Interdisciplinary Initiatives Program Round 11 - 2022

Project Investigators:

Adam de la Zerda, Structural Biology
Kavita Sarin, Dermatology

Additional Collaborators:

  • Yonatan Winetraub, Structural Biology
  • Sumaira Aasi, Dermatologic Surgery
  • Kerri Rieger, Dermatopathology


There are over 5 million skin cancers annually in the United States with basal cell cancer (BCC) being the most common. The gold standard for diagnosis of skin cancer involves biopsy of the lesion and histologic examination under a microscope. However, biopsies are not an optimal approach for individuals with high numbers of skin cancers as they may suffer from excessive procedures and scarring. In addition, some skin cancers such as small BCCs may be able to be monitored over time, preventing unnecessary excisions and resulting surgical morbidity. Optical Coherence Tomography (OCT) is a promising non-invasive diagnostic technology which can image the skin from the surface. OCT has the potential to enable the diagnosis and detection of skin cancer in real-time and without requiring invasive biopsies. However, the translation of OCT into clinical use for skin cancer detection has been limited by difficulties in interpretation of images.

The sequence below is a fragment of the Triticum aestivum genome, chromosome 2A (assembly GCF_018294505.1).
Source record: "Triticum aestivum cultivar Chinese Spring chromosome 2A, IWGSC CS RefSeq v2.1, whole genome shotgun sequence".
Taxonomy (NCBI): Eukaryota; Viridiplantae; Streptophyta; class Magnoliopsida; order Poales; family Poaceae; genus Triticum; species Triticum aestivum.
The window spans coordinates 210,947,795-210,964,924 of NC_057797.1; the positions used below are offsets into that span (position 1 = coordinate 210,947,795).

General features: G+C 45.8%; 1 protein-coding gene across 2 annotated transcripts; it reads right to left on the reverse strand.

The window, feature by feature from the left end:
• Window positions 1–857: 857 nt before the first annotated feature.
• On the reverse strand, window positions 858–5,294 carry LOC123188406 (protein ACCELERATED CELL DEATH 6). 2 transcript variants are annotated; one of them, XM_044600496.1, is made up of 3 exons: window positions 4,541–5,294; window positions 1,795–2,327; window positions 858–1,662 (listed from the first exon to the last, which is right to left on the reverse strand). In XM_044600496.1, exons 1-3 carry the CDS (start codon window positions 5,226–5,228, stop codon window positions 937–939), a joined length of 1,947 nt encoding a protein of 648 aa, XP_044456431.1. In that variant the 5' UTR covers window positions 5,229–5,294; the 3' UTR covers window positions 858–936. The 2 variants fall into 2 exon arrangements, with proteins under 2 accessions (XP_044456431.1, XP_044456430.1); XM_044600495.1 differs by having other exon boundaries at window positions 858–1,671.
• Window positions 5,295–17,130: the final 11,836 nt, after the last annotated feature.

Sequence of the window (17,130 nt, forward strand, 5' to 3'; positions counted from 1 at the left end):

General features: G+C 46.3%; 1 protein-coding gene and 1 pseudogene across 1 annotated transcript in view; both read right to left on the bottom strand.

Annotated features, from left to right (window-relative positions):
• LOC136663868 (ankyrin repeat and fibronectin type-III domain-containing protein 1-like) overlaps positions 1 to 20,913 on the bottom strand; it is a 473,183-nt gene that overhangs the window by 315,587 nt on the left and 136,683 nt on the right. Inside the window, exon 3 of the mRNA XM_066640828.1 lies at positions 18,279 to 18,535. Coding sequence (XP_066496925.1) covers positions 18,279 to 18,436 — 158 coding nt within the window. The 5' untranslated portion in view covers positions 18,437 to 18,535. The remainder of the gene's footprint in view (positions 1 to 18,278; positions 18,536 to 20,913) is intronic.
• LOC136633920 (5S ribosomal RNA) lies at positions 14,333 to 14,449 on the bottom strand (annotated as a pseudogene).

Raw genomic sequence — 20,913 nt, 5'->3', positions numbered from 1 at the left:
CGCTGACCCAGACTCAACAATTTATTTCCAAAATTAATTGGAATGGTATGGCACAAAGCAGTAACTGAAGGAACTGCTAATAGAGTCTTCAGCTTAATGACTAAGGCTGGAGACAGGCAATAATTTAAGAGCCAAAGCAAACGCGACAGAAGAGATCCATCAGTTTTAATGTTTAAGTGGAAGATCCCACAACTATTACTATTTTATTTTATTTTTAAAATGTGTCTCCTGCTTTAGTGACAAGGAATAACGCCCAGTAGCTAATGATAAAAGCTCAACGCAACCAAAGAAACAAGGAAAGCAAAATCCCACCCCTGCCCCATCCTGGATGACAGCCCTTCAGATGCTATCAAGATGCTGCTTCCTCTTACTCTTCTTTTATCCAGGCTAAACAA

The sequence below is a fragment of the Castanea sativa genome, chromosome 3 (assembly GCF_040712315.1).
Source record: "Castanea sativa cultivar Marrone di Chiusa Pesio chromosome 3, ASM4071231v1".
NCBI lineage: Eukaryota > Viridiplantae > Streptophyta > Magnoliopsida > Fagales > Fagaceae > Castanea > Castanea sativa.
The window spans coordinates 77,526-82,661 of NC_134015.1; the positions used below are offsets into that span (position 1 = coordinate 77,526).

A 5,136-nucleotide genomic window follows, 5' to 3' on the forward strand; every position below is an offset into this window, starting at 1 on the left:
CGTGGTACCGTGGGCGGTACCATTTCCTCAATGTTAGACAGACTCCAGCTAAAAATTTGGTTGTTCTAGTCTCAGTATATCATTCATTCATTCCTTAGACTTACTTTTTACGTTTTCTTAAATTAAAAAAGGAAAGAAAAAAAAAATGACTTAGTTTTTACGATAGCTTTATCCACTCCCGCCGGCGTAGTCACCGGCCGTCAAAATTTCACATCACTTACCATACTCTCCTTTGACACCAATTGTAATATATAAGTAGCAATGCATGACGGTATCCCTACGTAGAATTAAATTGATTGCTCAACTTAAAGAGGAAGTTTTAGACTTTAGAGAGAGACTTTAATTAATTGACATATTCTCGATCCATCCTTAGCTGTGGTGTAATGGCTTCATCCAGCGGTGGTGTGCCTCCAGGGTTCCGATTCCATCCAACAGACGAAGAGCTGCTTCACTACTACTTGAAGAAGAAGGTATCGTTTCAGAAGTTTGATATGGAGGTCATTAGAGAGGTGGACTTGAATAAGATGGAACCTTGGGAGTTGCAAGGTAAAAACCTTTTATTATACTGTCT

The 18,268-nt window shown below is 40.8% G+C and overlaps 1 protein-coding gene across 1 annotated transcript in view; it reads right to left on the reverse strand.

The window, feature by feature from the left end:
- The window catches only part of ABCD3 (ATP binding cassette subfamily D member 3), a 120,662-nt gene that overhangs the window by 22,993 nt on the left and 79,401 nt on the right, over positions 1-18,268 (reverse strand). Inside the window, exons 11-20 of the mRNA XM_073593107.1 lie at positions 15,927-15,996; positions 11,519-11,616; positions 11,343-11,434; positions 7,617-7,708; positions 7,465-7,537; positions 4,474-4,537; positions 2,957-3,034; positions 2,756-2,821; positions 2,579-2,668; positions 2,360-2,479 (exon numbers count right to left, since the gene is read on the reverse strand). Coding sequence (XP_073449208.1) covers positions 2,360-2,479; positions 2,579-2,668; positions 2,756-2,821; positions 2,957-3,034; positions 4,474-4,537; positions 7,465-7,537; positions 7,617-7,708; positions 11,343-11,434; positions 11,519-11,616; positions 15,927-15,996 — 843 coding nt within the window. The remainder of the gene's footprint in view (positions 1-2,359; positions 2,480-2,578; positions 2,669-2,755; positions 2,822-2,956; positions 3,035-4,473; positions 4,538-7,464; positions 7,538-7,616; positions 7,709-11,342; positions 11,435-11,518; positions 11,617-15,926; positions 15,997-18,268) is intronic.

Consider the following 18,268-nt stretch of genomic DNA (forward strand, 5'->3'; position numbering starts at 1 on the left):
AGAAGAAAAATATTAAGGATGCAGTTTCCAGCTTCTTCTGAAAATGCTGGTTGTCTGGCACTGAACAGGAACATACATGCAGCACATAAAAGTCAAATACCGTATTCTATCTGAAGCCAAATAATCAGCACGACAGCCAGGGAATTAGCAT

We recently demonstrated that we can generate virtual microscopic images of normal skin from OCT images using a novel alignment method and a trained neural network we call OCT2Hist. This has the potential to enable a clinician to see a “virtual biopsy” by putting an OCT scanner on the skin without actually cutting the skin. In this proposal, we plan to extend OCT2Hist for BCC detection as our first proof-of-principle study for clinical utility. In Aim 1, we will train OCT2Hist with an additional 3000 aligned OCT-H&E image pairs derived from actual samples as well as augmented sections of 50 BCC and 100 clinically similar samples. We will optimize OCT2Hist for BCC detection. In Aim 2, we will test the accuracy of OCT2Hist in an independent dataset of 30 BCC and 70 clinically similar lesions to confirm the validity of our approach. Our ultimate goal is to develop a real-time non-invasive “virtual skin biopsy” for the detection of BCC. If successful, our proposal will pave the way for real-time non-invasive longitudinal monitoring, detection, and margin control for BCC and support additional development for clinical translation and expansion to other skin lesions.